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Kidney Homeostasis By: Marion Paxton and Rosanna Parise.

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Presentation on theme: "Kidney Homeostasis By: Marion Paxton and Rosanna Parise."— Presentation transcript:

1 Kidney Homeostasis By: Marion Paxton and Rosanna Parise

2 Agenda: Introduction Expectations Lesson Sequence Assessment and Evaluation Activity/Student Lab Student Misconceptions Demo Practical Applications Resources

3 Introduction: The Kidney Main function: to filter the blood to remove waste products and to adjust salt concentrations in the blood Associated with the excretion of cellular wastes (urea, uric acid, creatinine)

4 The Kidney Cont’d Composed of 3 sections: ◦ Outer cortex ◦ Medulla ◦ Inner pelvis

5 Kidney Cont’d In the cortex and medulla, there are about 1,000,000 nephrons – these act as filters and are composed of: ◦ Bowman’s capsule ◦ The glomerulus ◦ Proximal tubule ◦ The loop of Henle ◦ Distal tubule ◦ Collecting duct Picture of the nephron on next slide

6 The Kidney Nephron

7 The Kidney Cont’d Please go to the following interactive site to learn more about the kidney:

8 The Kidney Cont’d Homeostatic mechanisms are in place to control the levels of water and electrolytes in the blood One very important hormone involved in this is called Antidiuretic Hormone (ADH)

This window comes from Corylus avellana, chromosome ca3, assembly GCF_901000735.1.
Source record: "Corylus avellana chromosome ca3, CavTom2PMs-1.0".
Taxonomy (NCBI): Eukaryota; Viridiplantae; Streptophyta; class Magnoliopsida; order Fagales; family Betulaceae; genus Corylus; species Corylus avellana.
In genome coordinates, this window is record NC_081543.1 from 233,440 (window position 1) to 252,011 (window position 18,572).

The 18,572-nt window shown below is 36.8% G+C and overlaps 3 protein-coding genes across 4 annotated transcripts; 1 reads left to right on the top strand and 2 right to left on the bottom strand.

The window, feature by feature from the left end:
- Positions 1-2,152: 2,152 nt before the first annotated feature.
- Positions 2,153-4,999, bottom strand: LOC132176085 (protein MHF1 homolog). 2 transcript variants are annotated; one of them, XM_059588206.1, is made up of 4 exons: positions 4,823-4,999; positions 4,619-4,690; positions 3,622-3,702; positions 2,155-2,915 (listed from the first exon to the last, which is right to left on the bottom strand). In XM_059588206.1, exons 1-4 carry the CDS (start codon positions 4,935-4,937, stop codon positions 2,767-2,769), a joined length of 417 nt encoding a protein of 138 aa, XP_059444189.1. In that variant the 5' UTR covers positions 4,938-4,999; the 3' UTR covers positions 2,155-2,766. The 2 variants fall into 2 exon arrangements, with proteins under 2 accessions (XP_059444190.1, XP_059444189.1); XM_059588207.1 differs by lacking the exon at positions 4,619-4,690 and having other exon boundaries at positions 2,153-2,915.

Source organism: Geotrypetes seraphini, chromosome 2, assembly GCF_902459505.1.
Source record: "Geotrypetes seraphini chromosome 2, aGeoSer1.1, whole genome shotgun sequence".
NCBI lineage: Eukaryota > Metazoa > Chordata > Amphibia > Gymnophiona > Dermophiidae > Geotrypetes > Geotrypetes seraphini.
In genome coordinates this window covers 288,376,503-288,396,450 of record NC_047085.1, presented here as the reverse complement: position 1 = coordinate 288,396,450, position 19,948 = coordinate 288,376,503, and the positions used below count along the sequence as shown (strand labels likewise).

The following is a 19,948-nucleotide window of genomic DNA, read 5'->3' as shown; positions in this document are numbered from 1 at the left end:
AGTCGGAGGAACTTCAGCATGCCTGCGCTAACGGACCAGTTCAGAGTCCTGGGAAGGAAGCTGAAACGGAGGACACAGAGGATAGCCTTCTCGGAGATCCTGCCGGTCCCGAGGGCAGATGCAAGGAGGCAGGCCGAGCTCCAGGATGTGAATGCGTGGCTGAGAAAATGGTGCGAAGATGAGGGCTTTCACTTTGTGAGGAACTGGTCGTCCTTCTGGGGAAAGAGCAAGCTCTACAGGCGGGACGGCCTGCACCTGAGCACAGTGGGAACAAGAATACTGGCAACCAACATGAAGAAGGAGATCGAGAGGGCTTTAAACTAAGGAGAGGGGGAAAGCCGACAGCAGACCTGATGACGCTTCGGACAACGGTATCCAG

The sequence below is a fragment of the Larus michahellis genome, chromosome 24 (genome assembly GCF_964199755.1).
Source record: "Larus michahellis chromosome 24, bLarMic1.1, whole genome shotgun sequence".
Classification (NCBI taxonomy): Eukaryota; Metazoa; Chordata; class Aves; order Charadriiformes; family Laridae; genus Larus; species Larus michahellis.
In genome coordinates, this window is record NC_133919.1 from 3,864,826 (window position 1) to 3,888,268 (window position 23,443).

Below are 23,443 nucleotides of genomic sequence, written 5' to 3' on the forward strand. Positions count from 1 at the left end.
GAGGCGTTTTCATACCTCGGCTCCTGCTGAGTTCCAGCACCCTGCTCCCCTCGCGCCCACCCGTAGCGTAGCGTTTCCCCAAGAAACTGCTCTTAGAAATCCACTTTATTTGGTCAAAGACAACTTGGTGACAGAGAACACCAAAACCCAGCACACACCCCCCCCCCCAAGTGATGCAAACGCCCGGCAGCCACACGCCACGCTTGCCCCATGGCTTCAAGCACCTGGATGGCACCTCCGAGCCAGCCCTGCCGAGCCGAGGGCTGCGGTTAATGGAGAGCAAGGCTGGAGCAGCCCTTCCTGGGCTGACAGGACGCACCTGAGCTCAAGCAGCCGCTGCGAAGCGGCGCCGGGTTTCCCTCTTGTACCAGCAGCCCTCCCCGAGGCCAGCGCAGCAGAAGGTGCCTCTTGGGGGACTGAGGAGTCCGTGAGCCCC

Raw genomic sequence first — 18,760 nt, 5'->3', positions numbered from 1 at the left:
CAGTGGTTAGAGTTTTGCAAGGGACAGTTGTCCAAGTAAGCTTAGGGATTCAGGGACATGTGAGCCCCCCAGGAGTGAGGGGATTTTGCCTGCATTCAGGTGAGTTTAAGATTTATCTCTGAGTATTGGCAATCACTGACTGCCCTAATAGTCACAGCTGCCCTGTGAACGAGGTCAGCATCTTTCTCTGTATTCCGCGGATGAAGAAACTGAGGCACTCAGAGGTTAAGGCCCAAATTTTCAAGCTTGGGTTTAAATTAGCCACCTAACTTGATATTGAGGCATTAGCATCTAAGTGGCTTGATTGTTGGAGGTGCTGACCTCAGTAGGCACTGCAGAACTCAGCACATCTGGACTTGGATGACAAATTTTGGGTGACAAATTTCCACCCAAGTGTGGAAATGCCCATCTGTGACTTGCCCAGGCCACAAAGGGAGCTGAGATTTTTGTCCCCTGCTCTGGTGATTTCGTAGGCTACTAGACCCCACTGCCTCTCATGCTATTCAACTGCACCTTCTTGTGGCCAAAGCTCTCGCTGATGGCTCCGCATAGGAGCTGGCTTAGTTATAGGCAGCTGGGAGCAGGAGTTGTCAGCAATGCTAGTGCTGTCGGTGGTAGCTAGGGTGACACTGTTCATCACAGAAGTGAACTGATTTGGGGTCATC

9 Expectations The following are a list of expectations that will be covered through studying Kidney Homeostasis: E1.1 assess on the basis of findings from a case study, the effects on the human body of taking chemical substances to enhance performance or improve health (e.g. the risks and benefits of taking large quantities of vitamins or amino acids; the effects on the human body of substances that people use to cope with stress) E2.2 plan and construct a model to illustrate the essential components of the homeostatic process (e.g. create a flow chart that illustrates representative feedback mechanisms in living things) E2.3 plan and conduct an investigation to study a feedback system (e.g., stimulus response loop) E3.1 describe the anatomy and physiology of the endocrine, excretory, and nervous systems, and explain how these systems interact to maintain homeostasis E3.3 describe the homeostatic processes involved in maintaining water, ionic, thermal, and acid–base equilibrium, and explain how these processes help body systems respond to both a change in environment and the effects of medical treatments (e.g., the role of feedback mechanisms in water balance or thermoregulation, how the buffering system of blood maintains the body’s pH balance, the effect of medical treatments on the endocrine system, the effect of chemotherapy on homeostasis)